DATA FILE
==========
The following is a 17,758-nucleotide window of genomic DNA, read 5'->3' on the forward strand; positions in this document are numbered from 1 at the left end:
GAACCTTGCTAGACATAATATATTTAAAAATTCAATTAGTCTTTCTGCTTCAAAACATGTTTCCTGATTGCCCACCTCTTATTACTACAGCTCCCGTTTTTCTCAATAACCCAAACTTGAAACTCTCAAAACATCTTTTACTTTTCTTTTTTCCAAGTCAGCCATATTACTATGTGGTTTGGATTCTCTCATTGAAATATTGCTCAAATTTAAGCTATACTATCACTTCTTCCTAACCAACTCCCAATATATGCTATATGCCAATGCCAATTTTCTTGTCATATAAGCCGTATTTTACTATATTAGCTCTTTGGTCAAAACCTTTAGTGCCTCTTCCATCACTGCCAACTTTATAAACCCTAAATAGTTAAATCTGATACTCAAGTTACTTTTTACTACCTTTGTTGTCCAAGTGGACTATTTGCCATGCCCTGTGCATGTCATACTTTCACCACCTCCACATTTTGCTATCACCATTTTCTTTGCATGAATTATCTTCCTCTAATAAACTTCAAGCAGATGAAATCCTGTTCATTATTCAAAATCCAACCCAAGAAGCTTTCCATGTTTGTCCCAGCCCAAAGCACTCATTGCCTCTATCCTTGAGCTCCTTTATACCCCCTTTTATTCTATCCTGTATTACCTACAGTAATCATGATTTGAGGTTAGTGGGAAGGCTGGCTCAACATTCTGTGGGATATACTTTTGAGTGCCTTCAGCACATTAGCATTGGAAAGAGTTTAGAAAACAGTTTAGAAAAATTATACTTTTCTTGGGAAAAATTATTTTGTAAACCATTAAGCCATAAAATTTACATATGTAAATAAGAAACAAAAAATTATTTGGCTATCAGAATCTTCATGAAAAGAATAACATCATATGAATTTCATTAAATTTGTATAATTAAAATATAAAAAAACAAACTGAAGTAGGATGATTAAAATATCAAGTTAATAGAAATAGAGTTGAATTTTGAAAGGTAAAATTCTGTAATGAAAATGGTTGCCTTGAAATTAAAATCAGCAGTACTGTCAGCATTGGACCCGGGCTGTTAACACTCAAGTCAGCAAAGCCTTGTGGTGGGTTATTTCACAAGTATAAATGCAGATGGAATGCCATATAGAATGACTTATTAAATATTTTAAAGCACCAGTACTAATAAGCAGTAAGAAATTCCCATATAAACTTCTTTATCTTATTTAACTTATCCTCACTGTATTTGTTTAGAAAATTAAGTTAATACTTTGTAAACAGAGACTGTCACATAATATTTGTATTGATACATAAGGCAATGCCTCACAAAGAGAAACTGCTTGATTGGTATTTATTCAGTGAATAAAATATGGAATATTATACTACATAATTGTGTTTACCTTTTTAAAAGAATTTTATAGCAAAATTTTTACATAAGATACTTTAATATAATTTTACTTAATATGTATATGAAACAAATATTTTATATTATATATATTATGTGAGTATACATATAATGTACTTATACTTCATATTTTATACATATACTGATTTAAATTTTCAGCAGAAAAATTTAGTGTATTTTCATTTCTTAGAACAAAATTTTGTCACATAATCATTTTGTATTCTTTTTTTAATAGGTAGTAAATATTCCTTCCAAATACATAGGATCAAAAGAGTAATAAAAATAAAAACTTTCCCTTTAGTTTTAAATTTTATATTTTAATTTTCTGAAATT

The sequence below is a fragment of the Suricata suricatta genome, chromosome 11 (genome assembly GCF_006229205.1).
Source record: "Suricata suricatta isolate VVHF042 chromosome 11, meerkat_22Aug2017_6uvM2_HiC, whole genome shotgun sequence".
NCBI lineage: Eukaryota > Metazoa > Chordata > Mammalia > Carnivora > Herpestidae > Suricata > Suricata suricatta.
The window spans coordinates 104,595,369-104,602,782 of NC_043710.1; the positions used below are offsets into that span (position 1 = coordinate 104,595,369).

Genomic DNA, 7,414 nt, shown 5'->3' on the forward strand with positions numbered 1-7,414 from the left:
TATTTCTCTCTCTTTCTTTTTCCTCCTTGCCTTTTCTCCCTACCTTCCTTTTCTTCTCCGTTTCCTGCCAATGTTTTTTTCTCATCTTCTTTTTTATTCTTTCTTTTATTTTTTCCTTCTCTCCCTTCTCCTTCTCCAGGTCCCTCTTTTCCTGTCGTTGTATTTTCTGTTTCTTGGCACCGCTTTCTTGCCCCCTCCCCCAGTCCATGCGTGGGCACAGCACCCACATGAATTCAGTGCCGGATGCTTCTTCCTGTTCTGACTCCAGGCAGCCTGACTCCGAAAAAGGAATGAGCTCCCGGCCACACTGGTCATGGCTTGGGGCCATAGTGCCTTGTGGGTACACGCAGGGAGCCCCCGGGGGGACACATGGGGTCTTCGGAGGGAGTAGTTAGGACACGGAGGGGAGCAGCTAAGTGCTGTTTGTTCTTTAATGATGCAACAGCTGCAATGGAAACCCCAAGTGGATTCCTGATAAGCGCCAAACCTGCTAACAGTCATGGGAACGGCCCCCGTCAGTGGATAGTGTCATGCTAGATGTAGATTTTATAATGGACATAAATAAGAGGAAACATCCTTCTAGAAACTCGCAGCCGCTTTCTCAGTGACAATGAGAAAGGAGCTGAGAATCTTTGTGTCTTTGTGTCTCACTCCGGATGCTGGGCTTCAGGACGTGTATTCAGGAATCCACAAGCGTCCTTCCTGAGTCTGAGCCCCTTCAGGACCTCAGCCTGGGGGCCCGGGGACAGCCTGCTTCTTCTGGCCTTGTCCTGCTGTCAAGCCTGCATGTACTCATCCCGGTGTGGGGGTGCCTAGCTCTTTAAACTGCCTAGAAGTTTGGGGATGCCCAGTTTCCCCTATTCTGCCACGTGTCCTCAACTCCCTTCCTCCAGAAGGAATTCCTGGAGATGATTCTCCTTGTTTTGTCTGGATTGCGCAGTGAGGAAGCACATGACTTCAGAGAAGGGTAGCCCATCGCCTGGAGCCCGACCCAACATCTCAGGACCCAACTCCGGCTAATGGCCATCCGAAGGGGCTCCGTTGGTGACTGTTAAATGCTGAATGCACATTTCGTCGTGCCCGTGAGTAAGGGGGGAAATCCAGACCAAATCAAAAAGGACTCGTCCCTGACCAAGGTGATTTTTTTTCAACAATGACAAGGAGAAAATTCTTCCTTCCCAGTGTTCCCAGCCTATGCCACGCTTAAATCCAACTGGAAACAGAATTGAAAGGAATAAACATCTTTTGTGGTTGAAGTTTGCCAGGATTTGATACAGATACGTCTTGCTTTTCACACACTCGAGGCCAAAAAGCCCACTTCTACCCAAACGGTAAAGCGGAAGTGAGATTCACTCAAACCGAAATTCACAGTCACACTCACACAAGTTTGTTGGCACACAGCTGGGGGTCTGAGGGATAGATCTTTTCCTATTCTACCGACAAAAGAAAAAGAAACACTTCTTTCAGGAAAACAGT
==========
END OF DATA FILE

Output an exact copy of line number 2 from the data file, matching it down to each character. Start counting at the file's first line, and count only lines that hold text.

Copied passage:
GAACCTTGCTAGACATAATATATTTAAAAATTCAATTAGTCTTTCTGCTTCAAAACATGTTTCCTGATTGCCCACCTCTTATTACTACAGCTCCCGTTTTTCTCAATAACCCAAACTTGAAACTCTCAAAACATCTTTTACTTTTCTTTTTTCCAAGTCAGCCATATTACTATGTGGTTTGGATTCTCTCATTGAAATATTGCTCAAATTTAAGCTATACTATCACTTCTTCCTAACCAACTCCCAATATATGCTATATGCCAATGCCAATTTTCTTGTCATATAAGCCGTATTTTACTATATTAGCTCTTTGGTCAAAACCTTTAGTGCCTCTTCCATCACTGCCAACTTTATAAACCCTAAATAGTTAAATCTGATACTCAAGTTACTTTTTACTACCTTTGTTGTCCAAGTGGACTATTTGCCATGCCCTGTGCATGTCATACTTTCACCACCTCCACATTTTGCTATCACCATTTTCTTTGCATGAATTATCTTCCTCTAATAAACTTCAAGCAGATGAAATCCTGTTCATTATTCAAAATCCAACCCAAGAAGCTTTCCATGTTTGTCCCAGCCCAAAGCACTCATTGCCTCTATCCTTGAGCTCCTTTATACCCCCTTTTATTCTATCCTGTATTACCTACAGTAATCATGATTTGAGGTTAGTGGGAAGGCTGGCTCAACATTCTGTGGGATATACTTTTGAGTGCCTTCAGCACATTAGCATTGGAAAGAGTTTAGAAAACAGTTTAGAAAAATTATACTTTTCTTGGGAAAAATTATTTTGTAAACCATTAAGCCATAAAATTTACATATGTAAATAAGAAACAAAAAATTATTTGGCTATCAGAATCTTCATGAAAAGAATAACATCATATGAATTTCATTAAATTTGTATAATTAAAATATAAAAAAACAAACTGAAGTAGGATGATTAAAATATCAAGTTAATAGAAATAGAGTTGAATTTTGAAAGGTAAAATTCTGTAATGAAAATGGTTGCCTTGAAATTAAAATCAGCAGTACTGTCAGCATTGGACCCGGGCTGTTAACACTCAAGTCAGCAAAGCCTTGTGGTGGGTTATTTCACAAGTATAAATGCAGATGGAATGCCATATAGAATGACTTATTAAATATTTTAAAGCACCAGTACTAATAAGCAGTAAGAAATTCCCATATAAACTTCTTTATCTTATTTAACTTATCCTCACTGTATTTGTTTAGAAAATTAAGTTAATACTTTGTAAACAGAGACTGTCACATAATATTTGTATTGATACATAAGGCAATGCCTCACAAAGAGAAACTGCTTGATTGGTATTTATTCAGTGAATAAAATATGGAATATTATACTACATAATTGTGTTTACCTTTTTAAAAGAATTTTATAGCAAAATTTTTACATAAGATACTTTAATATAATTTTACTTAATATGTATATGAAACAAATATTTTATATTATATATATTATGTGAGTATACATATAATGTACTTATACTTCATATTTTATACATATACTGATTTAAATTTTCAGCAGAAAAATTTAGTGTATTTTCATTTCTTAGAACAAAATTTTGTCACATAATCATTTTGTATTCTTTTTTTAATAGGTAGTAAATATTCCTTCCAAATACATAGGATCAAAAGAGTAATAAAAATAAAAACTTTCCCTTTAGTTTTAAATTTTATATTTTAATTTTCTGAAATT